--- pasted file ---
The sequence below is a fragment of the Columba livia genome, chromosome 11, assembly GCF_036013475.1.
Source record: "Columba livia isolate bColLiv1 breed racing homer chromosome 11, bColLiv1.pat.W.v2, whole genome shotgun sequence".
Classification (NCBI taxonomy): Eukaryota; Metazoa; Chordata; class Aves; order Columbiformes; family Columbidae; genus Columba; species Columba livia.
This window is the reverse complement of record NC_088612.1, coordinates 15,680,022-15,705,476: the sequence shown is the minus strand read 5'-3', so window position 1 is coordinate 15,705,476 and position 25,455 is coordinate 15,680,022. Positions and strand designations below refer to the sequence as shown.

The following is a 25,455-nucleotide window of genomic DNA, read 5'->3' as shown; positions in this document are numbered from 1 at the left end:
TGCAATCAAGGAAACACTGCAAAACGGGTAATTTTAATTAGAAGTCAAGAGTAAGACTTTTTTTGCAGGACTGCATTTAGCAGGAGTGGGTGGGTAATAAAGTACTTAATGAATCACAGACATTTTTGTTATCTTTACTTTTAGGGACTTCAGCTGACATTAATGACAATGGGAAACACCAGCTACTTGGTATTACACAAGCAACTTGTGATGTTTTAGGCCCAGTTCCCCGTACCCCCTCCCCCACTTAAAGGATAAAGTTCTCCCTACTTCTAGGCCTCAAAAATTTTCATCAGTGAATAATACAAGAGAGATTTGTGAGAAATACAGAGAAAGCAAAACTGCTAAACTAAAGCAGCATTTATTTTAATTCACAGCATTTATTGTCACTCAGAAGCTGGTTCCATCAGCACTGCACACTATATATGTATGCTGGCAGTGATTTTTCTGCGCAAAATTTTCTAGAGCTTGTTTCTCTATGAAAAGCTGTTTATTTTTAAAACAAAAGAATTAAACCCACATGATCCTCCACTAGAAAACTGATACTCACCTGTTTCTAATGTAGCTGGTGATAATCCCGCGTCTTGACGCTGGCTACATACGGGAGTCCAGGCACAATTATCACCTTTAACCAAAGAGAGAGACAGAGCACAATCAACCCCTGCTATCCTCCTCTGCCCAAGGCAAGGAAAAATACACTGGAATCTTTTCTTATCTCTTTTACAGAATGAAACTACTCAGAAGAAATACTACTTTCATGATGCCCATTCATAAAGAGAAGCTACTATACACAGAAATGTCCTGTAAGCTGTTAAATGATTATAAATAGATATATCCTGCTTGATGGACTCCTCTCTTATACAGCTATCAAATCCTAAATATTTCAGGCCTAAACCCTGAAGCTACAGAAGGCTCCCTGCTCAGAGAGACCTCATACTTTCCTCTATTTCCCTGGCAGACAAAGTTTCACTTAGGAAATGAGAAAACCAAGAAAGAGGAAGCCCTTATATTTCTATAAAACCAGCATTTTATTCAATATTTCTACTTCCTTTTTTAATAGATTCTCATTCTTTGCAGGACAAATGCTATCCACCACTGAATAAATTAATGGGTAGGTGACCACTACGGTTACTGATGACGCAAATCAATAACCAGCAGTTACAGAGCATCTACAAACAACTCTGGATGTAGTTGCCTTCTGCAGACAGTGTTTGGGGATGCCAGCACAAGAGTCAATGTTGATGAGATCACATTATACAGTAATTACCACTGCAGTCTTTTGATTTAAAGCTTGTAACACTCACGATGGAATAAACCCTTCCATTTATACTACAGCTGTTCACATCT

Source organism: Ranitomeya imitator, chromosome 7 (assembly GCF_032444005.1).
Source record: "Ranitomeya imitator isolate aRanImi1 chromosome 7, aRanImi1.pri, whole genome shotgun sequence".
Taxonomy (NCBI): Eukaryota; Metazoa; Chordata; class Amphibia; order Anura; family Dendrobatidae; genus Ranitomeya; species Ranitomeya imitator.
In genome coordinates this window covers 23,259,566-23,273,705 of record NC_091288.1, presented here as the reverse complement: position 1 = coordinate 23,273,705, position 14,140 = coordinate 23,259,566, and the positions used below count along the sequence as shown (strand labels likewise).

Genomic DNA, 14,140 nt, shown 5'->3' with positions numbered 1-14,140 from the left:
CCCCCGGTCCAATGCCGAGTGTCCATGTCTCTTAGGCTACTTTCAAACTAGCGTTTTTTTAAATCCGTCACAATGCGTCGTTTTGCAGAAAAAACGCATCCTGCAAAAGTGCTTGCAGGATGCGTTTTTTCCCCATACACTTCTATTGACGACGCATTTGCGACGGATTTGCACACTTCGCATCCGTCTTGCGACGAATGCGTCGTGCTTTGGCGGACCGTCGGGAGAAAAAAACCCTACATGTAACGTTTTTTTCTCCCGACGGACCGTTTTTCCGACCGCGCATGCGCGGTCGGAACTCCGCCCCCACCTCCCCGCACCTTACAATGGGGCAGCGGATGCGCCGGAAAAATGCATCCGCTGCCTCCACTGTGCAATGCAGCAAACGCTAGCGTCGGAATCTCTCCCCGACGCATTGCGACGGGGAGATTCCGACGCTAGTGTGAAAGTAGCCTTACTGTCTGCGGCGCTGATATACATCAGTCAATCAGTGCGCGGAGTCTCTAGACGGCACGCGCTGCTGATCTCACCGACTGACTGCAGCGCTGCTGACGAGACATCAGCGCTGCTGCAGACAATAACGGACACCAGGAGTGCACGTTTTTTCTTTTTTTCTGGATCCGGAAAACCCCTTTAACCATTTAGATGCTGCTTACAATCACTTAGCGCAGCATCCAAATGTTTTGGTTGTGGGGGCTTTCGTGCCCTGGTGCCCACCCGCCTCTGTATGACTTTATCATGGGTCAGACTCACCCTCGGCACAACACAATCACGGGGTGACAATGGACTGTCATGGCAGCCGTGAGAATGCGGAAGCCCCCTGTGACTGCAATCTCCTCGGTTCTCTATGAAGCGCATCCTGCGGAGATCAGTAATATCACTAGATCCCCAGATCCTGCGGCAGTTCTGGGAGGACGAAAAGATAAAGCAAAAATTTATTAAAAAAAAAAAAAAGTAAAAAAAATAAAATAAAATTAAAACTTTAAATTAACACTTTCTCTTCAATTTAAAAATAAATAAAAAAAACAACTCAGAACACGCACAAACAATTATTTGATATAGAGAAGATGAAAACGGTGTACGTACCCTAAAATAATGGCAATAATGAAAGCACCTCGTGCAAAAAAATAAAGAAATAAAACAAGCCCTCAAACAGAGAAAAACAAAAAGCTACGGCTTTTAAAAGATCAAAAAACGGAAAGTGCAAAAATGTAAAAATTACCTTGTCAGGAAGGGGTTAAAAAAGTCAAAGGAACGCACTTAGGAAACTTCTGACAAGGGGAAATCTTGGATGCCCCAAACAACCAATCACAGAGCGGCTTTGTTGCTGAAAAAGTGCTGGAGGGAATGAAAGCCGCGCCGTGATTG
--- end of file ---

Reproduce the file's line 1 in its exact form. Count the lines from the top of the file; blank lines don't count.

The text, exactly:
The sequence below is a fragment of the Columba livia genome, chromosome 11, assembly GCF_036013475.1.